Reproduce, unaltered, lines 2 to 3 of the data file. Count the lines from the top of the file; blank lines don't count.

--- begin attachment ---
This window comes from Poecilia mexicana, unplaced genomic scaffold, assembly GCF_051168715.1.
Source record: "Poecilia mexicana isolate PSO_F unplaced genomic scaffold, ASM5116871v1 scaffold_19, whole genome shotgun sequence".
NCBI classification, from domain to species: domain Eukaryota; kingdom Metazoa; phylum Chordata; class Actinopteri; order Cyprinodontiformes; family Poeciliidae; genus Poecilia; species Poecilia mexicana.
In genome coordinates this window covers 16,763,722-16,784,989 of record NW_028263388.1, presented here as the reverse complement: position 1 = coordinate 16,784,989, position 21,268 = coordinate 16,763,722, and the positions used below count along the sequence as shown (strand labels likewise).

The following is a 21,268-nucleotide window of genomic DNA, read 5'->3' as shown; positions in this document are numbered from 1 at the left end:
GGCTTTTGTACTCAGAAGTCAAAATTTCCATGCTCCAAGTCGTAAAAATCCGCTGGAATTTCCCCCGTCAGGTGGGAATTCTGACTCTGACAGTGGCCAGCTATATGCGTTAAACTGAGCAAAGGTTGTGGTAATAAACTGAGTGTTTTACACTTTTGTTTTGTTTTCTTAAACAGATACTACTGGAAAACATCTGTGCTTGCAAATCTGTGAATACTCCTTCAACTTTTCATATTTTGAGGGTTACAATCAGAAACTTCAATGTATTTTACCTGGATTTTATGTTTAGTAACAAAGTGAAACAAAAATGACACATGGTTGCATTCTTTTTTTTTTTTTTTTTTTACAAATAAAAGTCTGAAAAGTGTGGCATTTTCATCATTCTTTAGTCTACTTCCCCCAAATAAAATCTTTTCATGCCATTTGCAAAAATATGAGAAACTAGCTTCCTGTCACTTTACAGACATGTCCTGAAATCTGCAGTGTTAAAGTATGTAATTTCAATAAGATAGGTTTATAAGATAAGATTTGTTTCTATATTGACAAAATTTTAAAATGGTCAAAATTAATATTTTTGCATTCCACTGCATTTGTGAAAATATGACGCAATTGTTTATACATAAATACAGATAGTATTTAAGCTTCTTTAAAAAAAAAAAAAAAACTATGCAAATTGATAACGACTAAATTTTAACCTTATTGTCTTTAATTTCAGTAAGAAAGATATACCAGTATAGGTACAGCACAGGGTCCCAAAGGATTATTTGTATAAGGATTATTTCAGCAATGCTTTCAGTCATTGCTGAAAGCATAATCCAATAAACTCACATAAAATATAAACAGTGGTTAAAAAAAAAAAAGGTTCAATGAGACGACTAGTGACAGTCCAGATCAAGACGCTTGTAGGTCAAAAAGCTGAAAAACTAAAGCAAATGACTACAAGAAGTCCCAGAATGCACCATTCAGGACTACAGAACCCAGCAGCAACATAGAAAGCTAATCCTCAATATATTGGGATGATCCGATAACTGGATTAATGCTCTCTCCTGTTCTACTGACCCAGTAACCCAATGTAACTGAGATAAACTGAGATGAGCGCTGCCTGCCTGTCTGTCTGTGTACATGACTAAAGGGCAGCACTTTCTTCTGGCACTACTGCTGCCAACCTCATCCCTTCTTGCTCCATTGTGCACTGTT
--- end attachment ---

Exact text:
Source record: "Poecilia mexicana isolate PSO_F unplaced genomic scaffold, ASM5116871v1 scaffold_19, whole genome shotgun sequence".
NCBI classification, from domain to species: domain Eukaryota; kingdom Metazoa; phylum Chordata; class Actinopteri; order Cyprinodontiformes; family Poeciliidae; genus Poecilia; species Poecilia mexicana.